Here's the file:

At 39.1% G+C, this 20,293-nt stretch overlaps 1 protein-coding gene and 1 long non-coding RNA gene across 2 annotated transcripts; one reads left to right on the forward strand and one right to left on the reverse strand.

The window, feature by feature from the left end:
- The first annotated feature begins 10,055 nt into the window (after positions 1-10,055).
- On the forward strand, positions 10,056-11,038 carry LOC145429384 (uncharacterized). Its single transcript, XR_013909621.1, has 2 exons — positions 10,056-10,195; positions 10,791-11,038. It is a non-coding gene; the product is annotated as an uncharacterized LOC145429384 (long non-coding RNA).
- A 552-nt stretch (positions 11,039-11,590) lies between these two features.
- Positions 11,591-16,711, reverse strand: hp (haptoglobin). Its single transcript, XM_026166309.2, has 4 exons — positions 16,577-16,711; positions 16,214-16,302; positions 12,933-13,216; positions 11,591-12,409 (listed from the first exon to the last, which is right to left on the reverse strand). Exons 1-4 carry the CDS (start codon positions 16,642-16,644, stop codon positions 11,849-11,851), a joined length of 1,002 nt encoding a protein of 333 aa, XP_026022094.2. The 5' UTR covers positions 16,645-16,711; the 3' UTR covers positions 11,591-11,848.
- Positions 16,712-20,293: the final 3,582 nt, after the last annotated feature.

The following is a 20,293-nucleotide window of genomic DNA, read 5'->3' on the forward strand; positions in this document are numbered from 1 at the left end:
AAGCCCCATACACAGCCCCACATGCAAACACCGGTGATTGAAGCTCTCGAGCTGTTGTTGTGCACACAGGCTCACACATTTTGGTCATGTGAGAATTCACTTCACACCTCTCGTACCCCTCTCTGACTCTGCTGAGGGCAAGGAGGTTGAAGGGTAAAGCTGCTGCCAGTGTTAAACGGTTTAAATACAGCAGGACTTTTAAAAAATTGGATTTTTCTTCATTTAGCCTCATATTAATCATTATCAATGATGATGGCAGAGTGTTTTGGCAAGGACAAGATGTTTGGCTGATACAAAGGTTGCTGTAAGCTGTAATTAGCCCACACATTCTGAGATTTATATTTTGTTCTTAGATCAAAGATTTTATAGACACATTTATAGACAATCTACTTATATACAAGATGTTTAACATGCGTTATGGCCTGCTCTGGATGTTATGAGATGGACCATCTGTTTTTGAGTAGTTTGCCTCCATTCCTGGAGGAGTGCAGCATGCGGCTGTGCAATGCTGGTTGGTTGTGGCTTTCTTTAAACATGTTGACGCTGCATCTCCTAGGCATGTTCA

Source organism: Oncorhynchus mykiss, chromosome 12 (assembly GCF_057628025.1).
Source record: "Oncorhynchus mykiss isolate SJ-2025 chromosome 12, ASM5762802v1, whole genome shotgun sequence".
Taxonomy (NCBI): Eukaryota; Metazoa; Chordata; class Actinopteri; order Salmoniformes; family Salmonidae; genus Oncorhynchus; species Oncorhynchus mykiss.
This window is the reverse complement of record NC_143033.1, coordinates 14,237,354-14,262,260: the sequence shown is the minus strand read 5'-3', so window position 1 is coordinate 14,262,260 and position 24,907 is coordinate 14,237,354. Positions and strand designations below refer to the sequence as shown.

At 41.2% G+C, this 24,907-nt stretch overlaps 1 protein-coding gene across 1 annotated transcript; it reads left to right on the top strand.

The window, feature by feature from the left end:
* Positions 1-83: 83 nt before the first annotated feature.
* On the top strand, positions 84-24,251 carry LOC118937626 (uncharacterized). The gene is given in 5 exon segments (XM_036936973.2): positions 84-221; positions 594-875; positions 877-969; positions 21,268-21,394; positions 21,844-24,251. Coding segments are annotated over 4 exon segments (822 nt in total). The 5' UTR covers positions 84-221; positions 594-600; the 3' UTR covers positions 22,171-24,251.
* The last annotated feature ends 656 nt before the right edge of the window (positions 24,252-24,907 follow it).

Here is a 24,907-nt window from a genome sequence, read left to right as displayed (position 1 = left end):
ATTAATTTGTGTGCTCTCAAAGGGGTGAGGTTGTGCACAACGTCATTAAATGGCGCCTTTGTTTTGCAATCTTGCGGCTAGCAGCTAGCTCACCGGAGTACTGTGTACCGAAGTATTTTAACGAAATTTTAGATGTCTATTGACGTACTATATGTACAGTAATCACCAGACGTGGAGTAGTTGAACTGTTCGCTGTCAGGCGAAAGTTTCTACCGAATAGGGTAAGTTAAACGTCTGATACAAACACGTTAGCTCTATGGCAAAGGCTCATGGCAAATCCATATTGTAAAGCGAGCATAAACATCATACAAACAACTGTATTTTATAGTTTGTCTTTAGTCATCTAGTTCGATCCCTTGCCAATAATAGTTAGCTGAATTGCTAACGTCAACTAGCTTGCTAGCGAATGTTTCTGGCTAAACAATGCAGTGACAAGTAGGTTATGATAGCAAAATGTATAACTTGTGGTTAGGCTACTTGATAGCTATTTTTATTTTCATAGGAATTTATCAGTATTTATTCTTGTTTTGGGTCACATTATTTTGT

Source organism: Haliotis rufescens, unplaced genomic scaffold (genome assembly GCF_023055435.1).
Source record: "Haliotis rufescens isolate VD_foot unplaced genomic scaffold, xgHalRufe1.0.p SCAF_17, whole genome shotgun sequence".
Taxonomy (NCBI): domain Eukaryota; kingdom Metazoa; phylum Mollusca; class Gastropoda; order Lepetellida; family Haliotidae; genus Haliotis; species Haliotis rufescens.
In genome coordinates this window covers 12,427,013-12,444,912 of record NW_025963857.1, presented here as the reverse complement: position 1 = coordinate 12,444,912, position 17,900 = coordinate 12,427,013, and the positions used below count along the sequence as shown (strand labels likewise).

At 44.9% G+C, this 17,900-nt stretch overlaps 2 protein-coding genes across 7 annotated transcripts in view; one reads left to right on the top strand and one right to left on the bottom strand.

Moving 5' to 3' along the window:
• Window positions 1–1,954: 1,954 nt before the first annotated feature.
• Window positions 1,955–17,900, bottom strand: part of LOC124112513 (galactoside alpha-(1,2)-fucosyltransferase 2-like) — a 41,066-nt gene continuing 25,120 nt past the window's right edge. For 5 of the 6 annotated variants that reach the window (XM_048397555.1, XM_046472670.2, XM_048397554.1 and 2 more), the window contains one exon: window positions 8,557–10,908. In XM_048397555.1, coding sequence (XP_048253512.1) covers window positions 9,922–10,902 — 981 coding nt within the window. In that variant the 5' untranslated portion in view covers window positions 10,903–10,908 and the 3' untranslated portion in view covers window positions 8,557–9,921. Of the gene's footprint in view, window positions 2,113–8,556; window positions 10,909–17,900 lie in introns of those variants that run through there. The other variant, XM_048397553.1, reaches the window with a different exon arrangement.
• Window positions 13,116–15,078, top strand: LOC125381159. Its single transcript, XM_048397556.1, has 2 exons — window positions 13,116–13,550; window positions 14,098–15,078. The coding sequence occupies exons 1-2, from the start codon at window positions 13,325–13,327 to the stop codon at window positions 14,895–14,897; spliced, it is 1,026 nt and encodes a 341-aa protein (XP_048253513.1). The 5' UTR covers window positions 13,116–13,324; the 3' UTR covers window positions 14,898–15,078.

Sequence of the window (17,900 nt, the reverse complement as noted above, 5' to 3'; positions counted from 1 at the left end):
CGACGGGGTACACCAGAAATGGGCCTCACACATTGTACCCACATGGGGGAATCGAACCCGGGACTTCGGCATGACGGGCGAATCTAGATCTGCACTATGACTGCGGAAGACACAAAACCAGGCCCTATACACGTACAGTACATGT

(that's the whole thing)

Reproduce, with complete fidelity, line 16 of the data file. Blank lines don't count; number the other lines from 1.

* Positions 1-83: 83 nt before the first annotated feature.